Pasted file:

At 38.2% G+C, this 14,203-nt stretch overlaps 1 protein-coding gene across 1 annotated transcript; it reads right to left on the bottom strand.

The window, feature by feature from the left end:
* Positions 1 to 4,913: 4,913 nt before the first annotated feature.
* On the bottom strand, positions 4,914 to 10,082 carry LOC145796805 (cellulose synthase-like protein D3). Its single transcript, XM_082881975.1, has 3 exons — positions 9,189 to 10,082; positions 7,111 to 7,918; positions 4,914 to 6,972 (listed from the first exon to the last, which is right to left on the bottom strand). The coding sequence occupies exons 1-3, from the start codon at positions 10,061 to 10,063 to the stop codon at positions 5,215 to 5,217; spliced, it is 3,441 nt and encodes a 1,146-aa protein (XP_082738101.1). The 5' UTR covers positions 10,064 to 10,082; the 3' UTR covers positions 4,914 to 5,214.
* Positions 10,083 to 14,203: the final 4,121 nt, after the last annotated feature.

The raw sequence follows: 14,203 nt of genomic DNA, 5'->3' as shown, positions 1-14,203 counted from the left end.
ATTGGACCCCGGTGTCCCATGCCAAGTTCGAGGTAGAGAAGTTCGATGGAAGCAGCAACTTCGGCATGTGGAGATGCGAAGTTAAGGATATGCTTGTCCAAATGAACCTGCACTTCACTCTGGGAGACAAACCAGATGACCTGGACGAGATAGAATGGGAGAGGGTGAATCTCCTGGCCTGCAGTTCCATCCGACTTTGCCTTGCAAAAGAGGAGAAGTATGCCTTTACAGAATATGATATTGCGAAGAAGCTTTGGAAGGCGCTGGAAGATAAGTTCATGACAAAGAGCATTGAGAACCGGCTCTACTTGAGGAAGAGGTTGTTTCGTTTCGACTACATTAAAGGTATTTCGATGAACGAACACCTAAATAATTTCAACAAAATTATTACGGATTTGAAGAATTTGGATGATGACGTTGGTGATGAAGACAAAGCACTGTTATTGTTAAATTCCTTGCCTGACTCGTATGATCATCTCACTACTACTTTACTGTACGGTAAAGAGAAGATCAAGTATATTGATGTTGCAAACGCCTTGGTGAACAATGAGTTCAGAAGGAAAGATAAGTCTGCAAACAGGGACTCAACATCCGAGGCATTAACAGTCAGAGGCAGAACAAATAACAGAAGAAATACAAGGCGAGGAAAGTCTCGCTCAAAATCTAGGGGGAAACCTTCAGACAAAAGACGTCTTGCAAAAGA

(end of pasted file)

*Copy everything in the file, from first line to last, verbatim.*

At 38.2% G+C, this 14,203-nt stretch overlaps 1 protein-coding gene across 1 annotated transcript; it reads right to left on the bottom strand.

The window, feature by feature from the left end:
* Positions 1 to 4,913: 4,913 nt before the first annotated feature.
* On the bottom strand, positions 4,914 to 10,082 carry LOC145796805 (cellulose synthase-like protein D3). Its single transcript, XM_082881975.1, has 3 exons — positions 9,189 to 10,082; positions 7,111 to 7,918; positions 4,914 to 6,972 (listed from the first exon to the last, which is right to left on the bottom strand). The coding sequence occupies exons 1-3, from the start codon at positions 10,061 to 10,063 to the stop codon at positions 5,215 to 5,217; spliced, it is 3,441 nt and encodes a 1,146-aa protein (XP_082738101.1). The 5' UTR covers positions 10,064 to 10,082; the 3' UTR covers positions 4,914 to 5,214.
* Positions 10,083 to 14,203: the final 4,121 nt, after the last annotated feature.

The raw sequence follows: 14,203 nt of genomic DNA, 5'->3' as shown, positions 1-14,203 counted from the left end.
ATTGGACCCCGGTGTCCCATGCCAAGTTCGAGGTAGAGAAGTTCGATGGAAGCAGCAACTTCGGCATGTGGAGATGCGAAGTTAAGGATATGCTTGTCCAAATGAACCTGCACTTCACTCTGGGAGACAAACCAGATGACCTGGACGAGATAGAATGGGAGAGGGTGAATCTCCTGGCCTGCAGTTCCATCCGACTTTGCCTTGCAAAAGAGGAGAAGTATGCCTTTACAGAATATGATATTGCGAAGAAGCTTTGGAAGGCGCTGGAAGATAAGTTCATGACAAAGAGCATTGAGAACCGGCTCTACTTGAGGAAGAGGTTGTTTCGTTTCGACTACATTAAAGGTATTTCGATGAACGAACACCTAAATAATTTCAACAAAATTATTACGGATTTGAAGAATTTGGATGATGACGTTGGTGATGAAGACAAAGCACTGTTATTGTTAAATTCCTTGCCTGACTCGTATGATCATCTCACTACTACTTTACTGTACGGTAAAGAGAAGATCAAGTATATTGATGTTGCAAACGCCTTGGTGAACAATGAGTTCAGAAGGAAAGATAAGTCTGCAAACAGGGACTCAACATCCGAGGCATTAACAGTCAGAGGCAGAACAAATAACAGAAGAAATACAAGGCGAGGAAAGTCTCGCTCAAAATCTAGGGGGAAACCTTCAGACAAAAGACGTCTTGCAAAAGA